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October 17, 2008
Vineyards and chateaus age in China

Chinese wine brands are relatively unknown outside of China.

Though the Chinese milk scandal has dominated headlines in the past few weeks, another beverage gets relatively less attention — wine. The Chinese wine industry has expanded greatly in the past decade, even luring foreign winemakers to China’s fertile land. It has even inspired its own blog: the “Grape Wall of China.”

Cam MacMurchy hosts “BizTraveler” on Tianjin Television and launched the PR and media company Performance Internationalis. He writes at “Zhongnanhai Blog” about the expansion of the Chinese wine industry and its future prospects.

Wineries grow, but is anybody going?

CHANGLI, HEBEI – The thunder is crackling outside my window as I write this, from a beautiful hotel suite at the Chateau Bodega Langes in Hebei Province. For some reason (perhaps the story meetings were canceled this month) this is the second wine-based episode we’ve shot in the last four weeks. The first was at a beautiful winery called Chateau Junding near Yantai in Shandong Province; many months ago, we did two other wine episodes: one as part of a Valentine’s Day show, while the other was a tour of the Dynasty Winery in Tianjin.

I’m not complaining: getting tours of wineries, staying in beautiful chateaus, eating from lavish buffets and drinking free wine is far better than a regular nine-to-fiver.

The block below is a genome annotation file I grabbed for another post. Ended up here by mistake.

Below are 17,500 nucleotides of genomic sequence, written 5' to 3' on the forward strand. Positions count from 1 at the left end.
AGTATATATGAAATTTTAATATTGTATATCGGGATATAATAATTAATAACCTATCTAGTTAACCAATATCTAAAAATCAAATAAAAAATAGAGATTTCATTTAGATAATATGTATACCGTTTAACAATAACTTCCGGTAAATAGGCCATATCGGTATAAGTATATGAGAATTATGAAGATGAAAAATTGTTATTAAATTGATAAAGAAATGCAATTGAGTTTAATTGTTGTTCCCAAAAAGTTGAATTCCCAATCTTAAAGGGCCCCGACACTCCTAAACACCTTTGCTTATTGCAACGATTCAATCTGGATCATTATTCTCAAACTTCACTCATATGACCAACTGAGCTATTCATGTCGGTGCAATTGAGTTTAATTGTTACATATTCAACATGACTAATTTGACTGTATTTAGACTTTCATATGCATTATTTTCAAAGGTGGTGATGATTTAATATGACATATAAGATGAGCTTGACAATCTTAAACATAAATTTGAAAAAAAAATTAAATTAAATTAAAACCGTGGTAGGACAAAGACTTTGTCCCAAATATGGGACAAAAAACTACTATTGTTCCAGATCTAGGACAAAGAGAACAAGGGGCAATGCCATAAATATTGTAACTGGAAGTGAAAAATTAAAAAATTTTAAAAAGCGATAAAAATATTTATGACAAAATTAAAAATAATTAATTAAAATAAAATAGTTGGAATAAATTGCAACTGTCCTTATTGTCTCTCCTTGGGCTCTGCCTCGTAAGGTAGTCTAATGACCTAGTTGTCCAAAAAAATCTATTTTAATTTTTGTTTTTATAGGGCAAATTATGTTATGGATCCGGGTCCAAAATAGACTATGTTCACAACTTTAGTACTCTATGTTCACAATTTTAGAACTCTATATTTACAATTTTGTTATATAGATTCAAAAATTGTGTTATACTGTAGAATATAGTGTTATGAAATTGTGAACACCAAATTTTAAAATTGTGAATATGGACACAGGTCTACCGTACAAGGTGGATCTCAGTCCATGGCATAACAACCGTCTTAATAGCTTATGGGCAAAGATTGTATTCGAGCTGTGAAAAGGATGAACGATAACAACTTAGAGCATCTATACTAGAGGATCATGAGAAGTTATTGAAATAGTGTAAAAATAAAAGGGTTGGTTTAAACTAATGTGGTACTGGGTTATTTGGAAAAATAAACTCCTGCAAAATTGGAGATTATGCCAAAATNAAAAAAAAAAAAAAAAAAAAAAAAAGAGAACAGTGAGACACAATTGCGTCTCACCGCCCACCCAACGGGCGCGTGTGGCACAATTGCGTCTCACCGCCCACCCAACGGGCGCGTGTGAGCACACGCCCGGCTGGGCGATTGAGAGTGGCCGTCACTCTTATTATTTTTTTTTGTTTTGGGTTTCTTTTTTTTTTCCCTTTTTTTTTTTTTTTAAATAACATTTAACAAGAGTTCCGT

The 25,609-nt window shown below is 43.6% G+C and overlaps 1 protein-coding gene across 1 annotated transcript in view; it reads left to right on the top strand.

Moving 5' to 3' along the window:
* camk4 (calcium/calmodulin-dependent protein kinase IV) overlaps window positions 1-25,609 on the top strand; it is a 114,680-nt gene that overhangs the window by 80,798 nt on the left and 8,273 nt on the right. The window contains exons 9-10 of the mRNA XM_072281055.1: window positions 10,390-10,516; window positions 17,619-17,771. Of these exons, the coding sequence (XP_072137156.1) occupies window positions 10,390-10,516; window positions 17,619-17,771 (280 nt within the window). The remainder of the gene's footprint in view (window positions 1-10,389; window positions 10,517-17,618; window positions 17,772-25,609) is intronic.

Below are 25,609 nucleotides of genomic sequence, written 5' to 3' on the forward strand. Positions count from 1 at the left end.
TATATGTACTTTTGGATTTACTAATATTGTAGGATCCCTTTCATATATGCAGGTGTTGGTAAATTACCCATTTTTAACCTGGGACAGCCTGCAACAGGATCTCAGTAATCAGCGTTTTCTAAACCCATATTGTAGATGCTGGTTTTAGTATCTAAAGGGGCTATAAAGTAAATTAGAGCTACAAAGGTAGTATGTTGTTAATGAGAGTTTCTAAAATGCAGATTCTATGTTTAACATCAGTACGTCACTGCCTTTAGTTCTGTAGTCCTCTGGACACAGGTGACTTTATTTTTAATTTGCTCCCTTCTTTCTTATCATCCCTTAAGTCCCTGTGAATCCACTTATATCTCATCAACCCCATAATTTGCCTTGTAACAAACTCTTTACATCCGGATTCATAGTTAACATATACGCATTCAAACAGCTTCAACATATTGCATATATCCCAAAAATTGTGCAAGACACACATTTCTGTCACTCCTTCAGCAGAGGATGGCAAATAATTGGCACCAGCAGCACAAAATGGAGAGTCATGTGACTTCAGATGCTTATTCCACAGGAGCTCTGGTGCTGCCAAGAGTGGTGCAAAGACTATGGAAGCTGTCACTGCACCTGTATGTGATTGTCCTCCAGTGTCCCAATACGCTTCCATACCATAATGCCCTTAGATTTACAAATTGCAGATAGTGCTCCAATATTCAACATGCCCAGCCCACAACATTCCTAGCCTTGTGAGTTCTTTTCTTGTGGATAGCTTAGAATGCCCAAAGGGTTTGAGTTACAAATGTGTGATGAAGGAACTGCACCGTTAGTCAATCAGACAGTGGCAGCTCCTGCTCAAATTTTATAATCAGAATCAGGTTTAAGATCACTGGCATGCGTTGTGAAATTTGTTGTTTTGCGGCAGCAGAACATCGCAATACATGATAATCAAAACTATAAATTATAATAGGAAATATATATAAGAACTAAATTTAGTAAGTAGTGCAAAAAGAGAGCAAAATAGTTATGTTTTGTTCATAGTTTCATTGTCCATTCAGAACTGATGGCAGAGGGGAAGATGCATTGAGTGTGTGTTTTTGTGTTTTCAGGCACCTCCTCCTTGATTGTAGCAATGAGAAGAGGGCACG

There’s no doubt that the wine industry (like basically all industries) is growing exponentially in China. Chateau Junding offers a compete wine tour, wine tasting lounge, and a wine museum.  It is set in Penglai, which is about an hour’s drive from Yantai International Airport (and yes, Yantai receives international flights). The decks offer stunning vistas of the nearby lake and vineyards, and the service was top-notch.

While people are very friendly here at Bodega Langes, I’ve found it to be a far cry from the lavish setting in Yantai (perhaps, no matter what Bodega Langes does, the dusty mountains of Hebei can’t compete with a seaside scenery in Shandong). I spoke to the head sommelier here earlier today and asked if they were targeting foreign visitors. “Yes,” he said.  “But you have no English signs?  And no western food?” I retorted.  Perhaps I wouldn’t have been normally so blunt in my assessment, but I remain slightly jet-lagged from a recent trip overseas and the day was dragging. Still, my point stands.

Perhaps, though, I was a little off base: It’s not that there are no foreign visitors here, it’s just that there aren’t any visitors here.  Nor were there very many in Yantai. Nor did I find any at the Dynasty Winery. So what’s happening?

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